The Eroticism of Stone -The Sculpture of Ilaria Gasparroni….
There is a moment of breathlessness that takes place when one encounters the sense of blood and breath pulsating beneath the smooth erotic surface of marble, carved into perfection, an expression of eternal perfection, of artistic virtuosity so penultimate that it seems timeless? I think of course of the straining figures of Rodin, the eroticism of Bernini, and the supple heroic bodies of Michelangelo. These are of course icons of the history of art, expressive moments of classicism that endure, models for all student artists, and for those of us who continue to think about and idolize fine art.
So, what then does this mean in the context of contemporary art? Is something of such timeless appeal relevant to practice today? I would say that if work like this continues to stir the human spirit, then the answer is yes. And perhaps our love of such ways of mapping the human body may continue in the work of Ilaria Gasparroni, a young sculptor from Italy whose marble work takes its cues from the technical classicism of the masters while inflecting each work with a sense of the contemporary world, pleasure and contrast.
Much of the artist’s work pairs a perfection (of stone and craftsmanship) with a more broken or fragmented quality – the blindfold, the distorted image, etc. meant to evoke the hidden world of the emotional life of others, a place that she describes as where real beauty resides.
The work Una Rara Belleza (A Rare Beauty), 2016, is made of white Carrara statuary marble, wengé wood, with gold leaf. This work builds on the sad yet sweet iconography of the Virgin Mary, referring in part to “Madonna del latte in trono col bambino” by Jean Fouquet. Her mask is made of gold threads, the eyes are closed to the brutality of the world, there is a sense of detachment from what the artist describes as “the hell of living.”
Ilaria presents beauty that seems at first simply that. And yet, her work has depth and thoughfulness that we encounter while admiring the gorgeousness of her stone carving, an outward manifestation becomes a temple for contemplation….
As such, Ascoltami (Listen to Me), 2017 is made with a strangely beautiful intimacy from white Carrara statuary marble, a demonstration of the artist’s technique and precision, a moment of historic classicism. A marble ear rests on the pillow, signifying the fetus in utero whose primary connection is sound…the sculpture intended to be “an invitation to learn and to listen to the other….”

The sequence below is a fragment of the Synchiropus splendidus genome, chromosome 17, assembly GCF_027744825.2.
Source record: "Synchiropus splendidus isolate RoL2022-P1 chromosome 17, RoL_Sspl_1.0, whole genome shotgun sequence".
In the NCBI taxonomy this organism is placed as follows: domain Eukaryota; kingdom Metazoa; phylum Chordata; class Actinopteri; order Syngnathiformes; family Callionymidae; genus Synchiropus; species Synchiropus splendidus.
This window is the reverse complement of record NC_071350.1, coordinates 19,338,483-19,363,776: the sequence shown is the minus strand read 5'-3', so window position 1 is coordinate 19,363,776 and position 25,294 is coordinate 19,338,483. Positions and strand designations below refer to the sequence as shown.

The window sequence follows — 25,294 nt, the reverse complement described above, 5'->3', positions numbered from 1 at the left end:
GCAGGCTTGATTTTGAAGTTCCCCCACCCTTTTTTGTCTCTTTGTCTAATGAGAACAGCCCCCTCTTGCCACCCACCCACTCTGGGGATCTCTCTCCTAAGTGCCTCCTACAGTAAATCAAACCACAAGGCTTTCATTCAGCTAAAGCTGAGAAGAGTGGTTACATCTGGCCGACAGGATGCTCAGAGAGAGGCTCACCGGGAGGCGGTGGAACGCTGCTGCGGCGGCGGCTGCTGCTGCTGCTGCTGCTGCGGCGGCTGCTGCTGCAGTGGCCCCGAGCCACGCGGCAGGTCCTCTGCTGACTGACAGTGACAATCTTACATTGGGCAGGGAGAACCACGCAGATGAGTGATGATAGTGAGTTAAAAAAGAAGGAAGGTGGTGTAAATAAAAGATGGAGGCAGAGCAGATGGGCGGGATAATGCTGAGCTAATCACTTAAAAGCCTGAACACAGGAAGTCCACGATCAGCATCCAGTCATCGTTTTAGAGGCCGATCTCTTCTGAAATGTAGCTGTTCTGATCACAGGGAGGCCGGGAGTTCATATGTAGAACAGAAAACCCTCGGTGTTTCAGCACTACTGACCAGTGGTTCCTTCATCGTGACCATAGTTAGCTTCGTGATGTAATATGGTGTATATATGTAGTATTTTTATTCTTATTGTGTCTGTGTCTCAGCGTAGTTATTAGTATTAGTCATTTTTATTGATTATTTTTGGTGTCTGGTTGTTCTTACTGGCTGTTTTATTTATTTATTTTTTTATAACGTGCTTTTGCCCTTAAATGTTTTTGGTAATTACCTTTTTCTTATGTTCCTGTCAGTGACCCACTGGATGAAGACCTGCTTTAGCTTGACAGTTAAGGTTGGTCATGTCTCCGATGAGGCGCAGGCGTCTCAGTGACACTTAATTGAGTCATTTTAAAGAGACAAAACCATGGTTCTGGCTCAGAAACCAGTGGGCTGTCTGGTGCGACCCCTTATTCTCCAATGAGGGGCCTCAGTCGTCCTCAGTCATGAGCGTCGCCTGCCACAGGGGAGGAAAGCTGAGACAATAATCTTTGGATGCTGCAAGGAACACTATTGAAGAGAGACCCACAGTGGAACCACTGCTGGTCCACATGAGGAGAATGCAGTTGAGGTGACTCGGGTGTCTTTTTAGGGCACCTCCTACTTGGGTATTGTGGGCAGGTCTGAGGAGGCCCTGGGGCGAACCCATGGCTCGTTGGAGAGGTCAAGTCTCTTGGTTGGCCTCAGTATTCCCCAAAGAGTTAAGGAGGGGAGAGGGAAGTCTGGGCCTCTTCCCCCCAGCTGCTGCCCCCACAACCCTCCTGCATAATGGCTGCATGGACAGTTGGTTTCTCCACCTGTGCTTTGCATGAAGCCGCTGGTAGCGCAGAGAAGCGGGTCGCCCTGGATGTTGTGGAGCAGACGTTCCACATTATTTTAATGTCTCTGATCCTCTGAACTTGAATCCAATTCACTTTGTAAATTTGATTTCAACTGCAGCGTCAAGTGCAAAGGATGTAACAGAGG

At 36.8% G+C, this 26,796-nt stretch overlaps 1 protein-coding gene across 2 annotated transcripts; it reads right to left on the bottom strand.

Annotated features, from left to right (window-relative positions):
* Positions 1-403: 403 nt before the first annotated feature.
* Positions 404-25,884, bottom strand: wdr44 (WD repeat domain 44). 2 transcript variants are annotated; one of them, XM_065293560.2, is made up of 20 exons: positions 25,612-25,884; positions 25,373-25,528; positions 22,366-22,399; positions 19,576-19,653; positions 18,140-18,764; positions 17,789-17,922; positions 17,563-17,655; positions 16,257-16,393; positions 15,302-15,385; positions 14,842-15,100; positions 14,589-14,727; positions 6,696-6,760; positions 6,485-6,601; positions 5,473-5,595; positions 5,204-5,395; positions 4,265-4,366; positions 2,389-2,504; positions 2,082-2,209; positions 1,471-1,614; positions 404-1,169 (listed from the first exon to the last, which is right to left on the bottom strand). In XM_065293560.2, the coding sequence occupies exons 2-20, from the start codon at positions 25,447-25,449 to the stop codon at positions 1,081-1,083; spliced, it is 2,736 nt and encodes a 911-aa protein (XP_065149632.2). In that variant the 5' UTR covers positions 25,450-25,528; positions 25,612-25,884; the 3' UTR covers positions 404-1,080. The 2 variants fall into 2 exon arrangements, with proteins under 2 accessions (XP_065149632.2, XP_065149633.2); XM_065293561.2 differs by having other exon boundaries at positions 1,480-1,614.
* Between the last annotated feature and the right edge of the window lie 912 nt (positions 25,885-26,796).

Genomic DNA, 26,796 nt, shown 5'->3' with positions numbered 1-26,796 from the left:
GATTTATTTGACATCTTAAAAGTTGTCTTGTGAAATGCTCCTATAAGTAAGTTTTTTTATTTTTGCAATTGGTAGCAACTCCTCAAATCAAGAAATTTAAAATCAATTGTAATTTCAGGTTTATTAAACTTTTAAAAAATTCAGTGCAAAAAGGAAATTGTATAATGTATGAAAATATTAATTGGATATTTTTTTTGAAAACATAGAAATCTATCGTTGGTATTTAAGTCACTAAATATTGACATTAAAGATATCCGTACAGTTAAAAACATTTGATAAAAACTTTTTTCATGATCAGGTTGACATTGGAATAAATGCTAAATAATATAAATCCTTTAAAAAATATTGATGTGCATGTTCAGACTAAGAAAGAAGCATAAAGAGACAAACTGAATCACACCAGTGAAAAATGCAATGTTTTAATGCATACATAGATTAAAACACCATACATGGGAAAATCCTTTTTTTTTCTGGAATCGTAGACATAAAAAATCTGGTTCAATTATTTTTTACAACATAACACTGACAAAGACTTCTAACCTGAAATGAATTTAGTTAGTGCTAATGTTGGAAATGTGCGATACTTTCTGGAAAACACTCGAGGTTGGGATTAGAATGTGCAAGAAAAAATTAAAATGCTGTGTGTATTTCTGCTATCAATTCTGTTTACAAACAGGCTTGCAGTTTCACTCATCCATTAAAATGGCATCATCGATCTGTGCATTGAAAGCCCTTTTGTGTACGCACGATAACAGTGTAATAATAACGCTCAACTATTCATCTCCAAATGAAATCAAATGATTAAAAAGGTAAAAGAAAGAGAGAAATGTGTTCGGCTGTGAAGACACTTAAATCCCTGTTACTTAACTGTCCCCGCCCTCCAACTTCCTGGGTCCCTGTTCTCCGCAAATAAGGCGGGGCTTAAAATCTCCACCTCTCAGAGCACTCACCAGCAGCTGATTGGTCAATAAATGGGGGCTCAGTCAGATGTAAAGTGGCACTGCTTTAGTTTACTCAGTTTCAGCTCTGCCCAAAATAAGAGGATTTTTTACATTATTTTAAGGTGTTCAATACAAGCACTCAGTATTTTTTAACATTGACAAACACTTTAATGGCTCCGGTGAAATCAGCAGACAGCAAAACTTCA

dí(s) doppio’ – morphé forma, 2016-17
The artist is interested in the idea of change, as well as the hidden side of self: suppressed consciousness, the world of the dream and even the play between morality and immorality. This double portrait like so much of the artist’s work invites self reflection, there is, in the two faces, a dialogue between the fixed and the fluid, depicting metamorphosis and change, and of course the concept of the double image –one carved in Carrara marble and the other in black Portoro.
In Praise of Madness, 2016
This portrait of broken stone and feet contemplates the complexity of the definitions of madness. There is a tragedy in this view of the world, a sense of timeless sorrow, paired strangely with sensitive study of human anatomy. In part, the artist refers to the pseudoscience of Phrenology and raises questions about the idea of deviance and normalcy, the artist suggests that wellness is not necessarily a static state, wishing for the sculpture to express “the volatility of being.” Carved from white Carrara marble, with wengé wood and gold leaf.
Diana e Atteone, Wherever I’ve been, 2015
Made of pink marble, walnut and silver leaf this sculpture functions as a metaphor for the unpredictable, the fatefulness of life and poetically refers to the story found in Ovid of Atteone who is transformed into a deer when he comes upon the Goddess Diana at her bath. Here we find perfection of the material and a purposeful fracturing…. evoking the mortality and vulnerability of humankind…
Dignity and Perseverance, 2013-14, is a modernist piece that uses the language of Brancusi in its juxtapositions of stone and wood. There is an artful balance of the qualities of sculpted marble with the texture and form of chestnut wood. The artist notes the piece refers in part to Egyptian death rituals and the myth of the Court of Osiris. The contrast of linear perfection with organic material and carved stone creates a sense of haptic delight…
Ilaria Gasparroni’s admixture of classic marble carving with modernist idioms has a timeless quality, the flawless beauty of each work suggesting quietly of an inner pain, a complexity that invites the viewer in, drawn to admire the surface, the texture, the contrast, creating a sancutary of stone, memory and echo.